Needless to say, this and other similar reports have generated denial on the part of hydro industry-backed researchers. As a result, the International Rivers Network is calling on the United Nations and the Intergovernmental Panel on Climate Change to develop more definitive research on this topic. This issue is of particular concern as hundreds of millions of dollars in climate subsidies and carbon credits could be spent on hydroelectric projects, which might actually serve to intensify global warming while also destroying ecosystems.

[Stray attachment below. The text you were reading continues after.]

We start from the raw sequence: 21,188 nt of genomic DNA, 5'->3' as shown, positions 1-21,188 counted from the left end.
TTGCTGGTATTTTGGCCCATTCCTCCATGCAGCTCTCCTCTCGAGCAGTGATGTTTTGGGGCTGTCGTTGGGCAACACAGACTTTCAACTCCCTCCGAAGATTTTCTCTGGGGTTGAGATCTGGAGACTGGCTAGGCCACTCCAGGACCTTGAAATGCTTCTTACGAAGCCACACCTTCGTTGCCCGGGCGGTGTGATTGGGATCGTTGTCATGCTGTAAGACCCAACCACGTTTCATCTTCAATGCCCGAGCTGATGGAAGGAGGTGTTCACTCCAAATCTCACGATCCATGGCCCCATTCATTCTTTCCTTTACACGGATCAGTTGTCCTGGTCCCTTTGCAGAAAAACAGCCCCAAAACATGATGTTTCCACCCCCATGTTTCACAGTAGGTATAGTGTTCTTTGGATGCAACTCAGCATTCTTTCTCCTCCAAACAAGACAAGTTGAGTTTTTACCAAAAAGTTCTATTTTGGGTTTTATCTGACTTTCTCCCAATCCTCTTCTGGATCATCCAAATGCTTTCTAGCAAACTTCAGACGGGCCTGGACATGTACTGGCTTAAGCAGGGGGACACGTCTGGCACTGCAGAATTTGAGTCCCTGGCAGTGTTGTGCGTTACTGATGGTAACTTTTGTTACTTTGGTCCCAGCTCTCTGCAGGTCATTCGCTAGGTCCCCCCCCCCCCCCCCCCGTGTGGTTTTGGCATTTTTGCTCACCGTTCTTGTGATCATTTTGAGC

Although large-scale hydroelectric facilities fail to qualify under most definitions of renewable energy, hydropower is generally agreed to be a relatively low carbon intensity form of electricity generation. However, a recent report by the International Rivers Network may change the collective perception of hydroelectricity, in particular tropical hydropower. According to 'Battling Over Bubbles: Big Hydro Hides its Role in Global Warming', "tropical hydropower reservoirs can have a greater impact on global warming than even their dirtiest fossil fuel plant rivals". The report indicates that the greenhouse gases in question, carbon dioxide and methane, are emitted from the rotting of flooded vegetation and other organic matter that is present in hydroelectric reservoirs. The release of water at a dam is subsequently compared to the opening of a "vast coke bottle". More specifically, the report suggests that as water is released from turbines there is an associated large and sudden release of gas bubbles. This has led some to estimate that "in 1990 hydropower dams in the Amazon caused between 3 and 54 times more global warming than modern natural gas plants generating the same amount of energy".